Models

Scientists use models to explain ideas and to test predictions.

A model:

  • is a simpler representation of something
  • includes the key features of the thing being represented
  • shows how these key features connect with each other
  • is used to explain things, solve problems or to make predictions

Models can help to investigate an idea without ethical or practical difficulties.

However, a model cannot explain everything. Models have limitations.

The table shows the different types of model.

Type of modelDescription
Representational modelUses shapes or analogies to describe a system
Descriptive modelUses words to describe the features of a system and how they interact
Mathematical modelUses patterns of data of past events, known scientific relationships and calculations to make predictions
Computational modelA mathematical model that needs a computer to carry out complex calculations
Spatial modelA computational model used to show how predicted data appears in three dimensions

Particle model

The particle model is an example of a representational model. It can be used to explain and predict the behaviour of substances in the solid, liquid and gas states.

It has limitations. For example, it cannot explain why melting points vary between substances.

The lock and key theory

The lock and key theory is a model that explains how enzymes are specific for their substrate. It states that an enzyme is specific for its substrate like a key is for its lock. Each substrate must fit specifically into the active site of the enzyme or the reaction will not occur.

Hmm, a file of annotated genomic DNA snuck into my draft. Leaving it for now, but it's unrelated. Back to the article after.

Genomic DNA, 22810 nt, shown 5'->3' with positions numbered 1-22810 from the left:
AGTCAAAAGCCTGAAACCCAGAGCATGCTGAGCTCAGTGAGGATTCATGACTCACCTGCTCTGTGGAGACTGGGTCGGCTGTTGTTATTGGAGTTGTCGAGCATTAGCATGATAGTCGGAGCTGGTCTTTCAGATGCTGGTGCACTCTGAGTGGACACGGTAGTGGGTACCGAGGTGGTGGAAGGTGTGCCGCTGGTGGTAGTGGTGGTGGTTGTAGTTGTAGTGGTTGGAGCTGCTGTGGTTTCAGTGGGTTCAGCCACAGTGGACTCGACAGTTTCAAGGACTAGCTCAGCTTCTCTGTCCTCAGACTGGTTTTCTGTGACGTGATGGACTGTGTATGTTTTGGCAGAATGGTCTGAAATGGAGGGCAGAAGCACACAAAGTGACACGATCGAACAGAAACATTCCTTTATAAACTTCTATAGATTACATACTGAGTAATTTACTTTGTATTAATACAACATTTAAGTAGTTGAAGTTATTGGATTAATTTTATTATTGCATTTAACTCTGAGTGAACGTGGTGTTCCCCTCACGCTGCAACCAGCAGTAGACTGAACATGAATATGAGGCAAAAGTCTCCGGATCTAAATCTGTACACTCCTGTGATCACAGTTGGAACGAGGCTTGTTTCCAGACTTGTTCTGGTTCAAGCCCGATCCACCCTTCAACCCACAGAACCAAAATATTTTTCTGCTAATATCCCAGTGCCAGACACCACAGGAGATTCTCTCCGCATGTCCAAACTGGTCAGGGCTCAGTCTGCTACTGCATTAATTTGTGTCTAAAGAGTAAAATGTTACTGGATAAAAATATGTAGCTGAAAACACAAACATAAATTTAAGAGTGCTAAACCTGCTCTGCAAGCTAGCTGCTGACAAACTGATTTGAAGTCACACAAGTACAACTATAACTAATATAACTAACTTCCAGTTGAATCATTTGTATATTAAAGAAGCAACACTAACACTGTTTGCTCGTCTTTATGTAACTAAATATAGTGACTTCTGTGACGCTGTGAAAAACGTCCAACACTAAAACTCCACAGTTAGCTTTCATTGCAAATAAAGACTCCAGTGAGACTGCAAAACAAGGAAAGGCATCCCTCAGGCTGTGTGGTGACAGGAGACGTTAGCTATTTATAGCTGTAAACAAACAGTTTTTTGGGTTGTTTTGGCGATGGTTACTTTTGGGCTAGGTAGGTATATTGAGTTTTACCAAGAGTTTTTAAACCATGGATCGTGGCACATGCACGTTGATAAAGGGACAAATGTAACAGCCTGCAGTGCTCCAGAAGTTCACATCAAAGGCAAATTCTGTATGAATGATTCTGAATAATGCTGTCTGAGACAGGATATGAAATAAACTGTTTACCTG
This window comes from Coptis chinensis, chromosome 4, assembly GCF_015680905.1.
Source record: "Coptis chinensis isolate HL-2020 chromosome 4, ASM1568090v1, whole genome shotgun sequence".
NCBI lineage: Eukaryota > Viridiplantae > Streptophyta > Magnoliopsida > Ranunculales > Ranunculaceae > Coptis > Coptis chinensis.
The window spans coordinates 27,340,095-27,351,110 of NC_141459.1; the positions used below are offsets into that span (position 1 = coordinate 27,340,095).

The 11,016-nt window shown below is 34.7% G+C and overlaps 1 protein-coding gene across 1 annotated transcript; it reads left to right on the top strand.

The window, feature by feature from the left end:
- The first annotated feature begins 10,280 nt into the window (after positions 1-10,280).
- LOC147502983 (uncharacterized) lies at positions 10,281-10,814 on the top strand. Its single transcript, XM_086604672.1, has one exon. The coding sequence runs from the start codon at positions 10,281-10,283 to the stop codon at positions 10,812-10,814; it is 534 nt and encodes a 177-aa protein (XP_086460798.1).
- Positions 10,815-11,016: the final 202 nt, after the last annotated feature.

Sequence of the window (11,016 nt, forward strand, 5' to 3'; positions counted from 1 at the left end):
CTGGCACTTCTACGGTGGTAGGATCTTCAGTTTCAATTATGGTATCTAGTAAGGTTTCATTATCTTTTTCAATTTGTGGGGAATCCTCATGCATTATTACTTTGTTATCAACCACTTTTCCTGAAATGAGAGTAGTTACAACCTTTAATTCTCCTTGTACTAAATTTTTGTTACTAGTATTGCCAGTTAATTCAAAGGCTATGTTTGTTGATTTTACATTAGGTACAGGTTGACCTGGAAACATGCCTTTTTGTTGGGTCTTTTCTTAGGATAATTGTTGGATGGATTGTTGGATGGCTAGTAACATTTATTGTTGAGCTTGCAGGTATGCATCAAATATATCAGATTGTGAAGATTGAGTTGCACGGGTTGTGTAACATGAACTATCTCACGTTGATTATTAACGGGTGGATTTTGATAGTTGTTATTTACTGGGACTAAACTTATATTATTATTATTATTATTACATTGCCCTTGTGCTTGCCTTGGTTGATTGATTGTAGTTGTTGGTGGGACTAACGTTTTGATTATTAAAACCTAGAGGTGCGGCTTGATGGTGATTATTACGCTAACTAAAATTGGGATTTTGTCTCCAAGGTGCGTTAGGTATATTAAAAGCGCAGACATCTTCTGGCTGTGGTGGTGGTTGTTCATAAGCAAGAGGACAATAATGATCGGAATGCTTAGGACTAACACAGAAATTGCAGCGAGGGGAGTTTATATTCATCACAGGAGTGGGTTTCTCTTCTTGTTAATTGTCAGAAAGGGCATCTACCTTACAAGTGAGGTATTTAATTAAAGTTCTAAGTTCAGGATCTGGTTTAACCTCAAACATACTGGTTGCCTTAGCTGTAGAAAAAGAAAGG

Models of diffusion and osmosis

Diffusion is the net movement of particles from an area of high to lower concentration. Osmosis is the net movement of water from an area of high to lower water concentration across a partially or selectively permeable membrane.

Models of cell division

The behaviour of chromosomes during mitosis and meiosis is complicated.

Mitosis can be modelled by a dance:

A definition and description of mitosis through rap and a practical demonstration

Models of classification

There are millions of species of life on Earth. It is important that we classify these organisms. If we do not know what they are, we cannot study them further. Without further study, we are unable to properly protect them. Until recently we thought all giraffes were the same species. Now we know they are made from four separate species.

The first model of classification was devised by Carl Linnaeus in 1735. His model of classification had three major groups called 'kingdoms'. They were animal, vegetable and mineral. Linnaeus also placed organisms into ever smaller groups within these kingdoms. The groups, based on Linnaeus' work, in decreasing order of size now are:

Models change over time. In 1977, Carl Woese and colleagues proposed a new model that divides all life into three domains. It is called the 'three-domain' model. It divides all life into archaea (primitive bacteria), bacteria and eukaryotic organisms (those with cells with a nucleus). This was based upon analysis of DNA. This technique didn't exist in Linnaeus' lifetime.

Question

What does the lock and key model explain?

That enzymes are specific for their substrates like locks are for their keys. That the substrate must fit into the enzyme like a key in a lock.

Question

What analysis caused scientists to propose the three-domain model?

DNA analysis.

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